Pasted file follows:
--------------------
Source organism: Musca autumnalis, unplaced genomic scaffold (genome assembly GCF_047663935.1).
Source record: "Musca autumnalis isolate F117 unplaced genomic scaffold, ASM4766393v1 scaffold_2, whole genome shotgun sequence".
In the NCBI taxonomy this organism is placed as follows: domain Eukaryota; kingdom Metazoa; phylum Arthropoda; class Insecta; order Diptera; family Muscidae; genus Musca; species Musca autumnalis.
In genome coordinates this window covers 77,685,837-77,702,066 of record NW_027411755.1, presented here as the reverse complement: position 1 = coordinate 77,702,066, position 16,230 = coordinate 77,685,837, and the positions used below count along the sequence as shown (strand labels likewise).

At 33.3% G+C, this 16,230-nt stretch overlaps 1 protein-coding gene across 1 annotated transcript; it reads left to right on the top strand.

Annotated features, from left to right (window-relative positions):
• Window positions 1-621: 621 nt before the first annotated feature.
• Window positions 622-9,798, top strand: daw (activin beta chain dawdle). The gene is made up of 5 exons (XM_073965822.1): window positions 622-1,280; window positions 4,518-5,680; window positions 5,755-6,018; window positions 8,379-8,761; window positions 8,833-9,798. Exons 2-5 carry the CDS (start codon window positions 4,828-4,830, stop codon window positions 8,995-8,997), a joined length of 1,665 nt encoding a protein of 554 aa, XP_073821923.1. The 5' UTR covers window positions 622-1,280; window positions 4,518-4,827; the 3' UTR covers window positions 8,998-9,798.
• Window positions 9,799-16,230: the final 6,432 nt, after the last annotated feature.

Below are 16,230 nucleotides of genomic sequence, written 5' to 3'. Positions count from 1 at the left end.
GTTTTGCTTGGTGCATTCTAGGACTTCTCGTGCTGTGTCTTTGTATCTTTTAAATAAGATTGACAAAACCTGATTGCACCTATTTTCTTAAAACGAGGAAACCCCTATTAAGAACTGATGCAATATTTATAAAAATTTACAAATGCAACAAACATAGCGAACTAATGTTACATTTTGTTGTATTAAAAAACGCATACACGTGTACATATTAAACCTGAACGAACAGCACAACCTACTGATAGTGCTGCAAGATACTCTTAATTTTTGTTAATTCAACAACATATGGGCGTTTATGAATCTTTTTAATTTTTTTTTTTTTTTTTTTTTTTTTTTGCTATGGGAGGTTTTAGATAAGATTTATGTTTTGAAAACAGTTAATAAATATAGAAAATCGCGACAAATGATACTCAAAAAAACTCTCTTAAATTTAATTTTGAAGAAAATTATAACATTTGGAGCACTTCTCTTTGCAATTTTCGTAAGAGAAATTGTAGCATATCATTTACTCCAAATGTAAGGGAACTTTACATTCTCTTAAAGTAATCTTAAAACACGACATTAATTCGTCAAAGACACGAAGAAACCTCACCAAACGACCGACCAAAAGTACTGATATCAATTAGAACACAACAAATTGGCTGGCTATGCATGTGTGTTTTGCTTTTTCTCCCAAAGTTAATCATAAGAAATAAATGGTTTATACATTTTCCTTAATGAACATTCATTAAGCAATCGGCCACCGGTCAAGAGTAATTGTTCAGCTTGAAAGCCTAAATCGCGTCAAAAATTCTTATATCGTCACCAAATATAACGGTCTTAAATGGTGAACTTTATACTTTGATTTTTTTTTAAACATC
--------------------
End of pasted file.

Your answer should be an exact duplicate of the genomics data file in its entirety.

Source organism: Musca autumnalis, unplaced genomic scaffold (genome assembly GCF_047663935.1).
Source record: "Musca autumnalis isolate F117 unplaced genomic scaffold, ASM4766393v1 scaffold_2, whole genome shotgun sequence".
In the NCBI taxonomy this organism is placed as follows: domain Eukaryota; kingdom Metazoa; phylum Arthropoda; class Insecta; order Diptera; family Muscidae; genus Musca; species Musca autumnalis.
In genome coordinates this window covers 77,685,837-77,702,066 of record NW_027411755.1, presented here as the reverse complement: position 1 = coordinate 77,702,066, position 16,230 = coordinate 77,685,837, and the positions used below count along the sequence as shown (strand labels likewise).

At 33.3% G+C, this 16,230-nt stretch overlaps 1 protein-coding gene across 1 annotated transcript; it reads left to right on the top strand.

Annotated features, from left to right (window-relative positions):
• Window positions 1-621: 621 nt before the first annotated feature.
• Window positions 622-9,798, top strand: daw (activin beta chain dawdle). The gene is made up of 5 exons (XM_073965822.1): window positions 622-1,280; window positions 4,518-5,680; window positions 5,755-6,018; window positions 8,379-8,761; window positions 8,833-9,798. Exons 2-5 carry the CDS (start codon window positions 4,828-4,830, stop codon window positions 8,995-8,997), a joined length of 1,665 nt encoding a protein of 554 aa, XP_073821923.1. The 5' UTR covers window positions 622-1,280; window positions 4,518-4,827; the 3' UTR covers window positions 8,998-9,798.
• Window positions 9,799-16,230: the final 6,432 nt, after the last annotated feature.

Below are 16,230 nucleotides of genomic sequence, written 5' to 3'. Positions count from 1 at the left end.
GTTTTGCTTGGTGCATTCTAGGACTTCTCGTGCTGTGTCTTTGTATCTTTTAAATAAGATTGACAAAACCTGATTGCACCTATTTTCTTAAAACGAGGAAACCCCTATTAAGAACTGATGCAATATTTATAAAAATTTACAAATGCAACAAACATAGCGAACTAATGTTACATTTTGTTGTATTAAAAAACGCATACACGTGTACATATTAAACCTGAACGAACAGCACAACCTACTGATAGTGCTGCAAGATACTCTTAATTTTTGTTAATTCAACAACATATGGGCGTTTATGAATCTTTTTAATTTTTTTTTTTTTTTTTTTTTTTTTTTGCTATGGGAGGTTTTAGATAAGATTTATGTTTTGAAAACAGTTAATAAATATAGAAAATCGCGACAAATGATACTCAAAAAAACTCTCTTAAATTTAATTTTGAAGAAAATTATAACATTTGGAGCACTTCTCTTTGCAATTTTCGTAAGAGAAATTGTAGCATATCATTTACTCCAAATGTAAGGGAACTTTACATTCTCTTAAAGTAATCTTAAAACACGACATTAATTCGTCAAAGACACGAAGAAACCTCACCAAACGACCGACCAAAAGTACTGATATCAATTAGAACACAACAAATTGGCTGGCTATGCATGTGTGTTTTGCTTTTTCTCCCAAAGTTAATCATAAGAAATAAATGGTTTATACATTTTCCTTAATGAACATTCATTAAGCAATCGGCCACCGGTCAAGAGTAATTGTTCAGCTTGAAAGCCTAAATCGCGTCAAAAATTCTTATATCGTCACCAAATATAACGGTCTTAAATGGTGAACTTTATACTTTGATTTTTTTTTAAACATC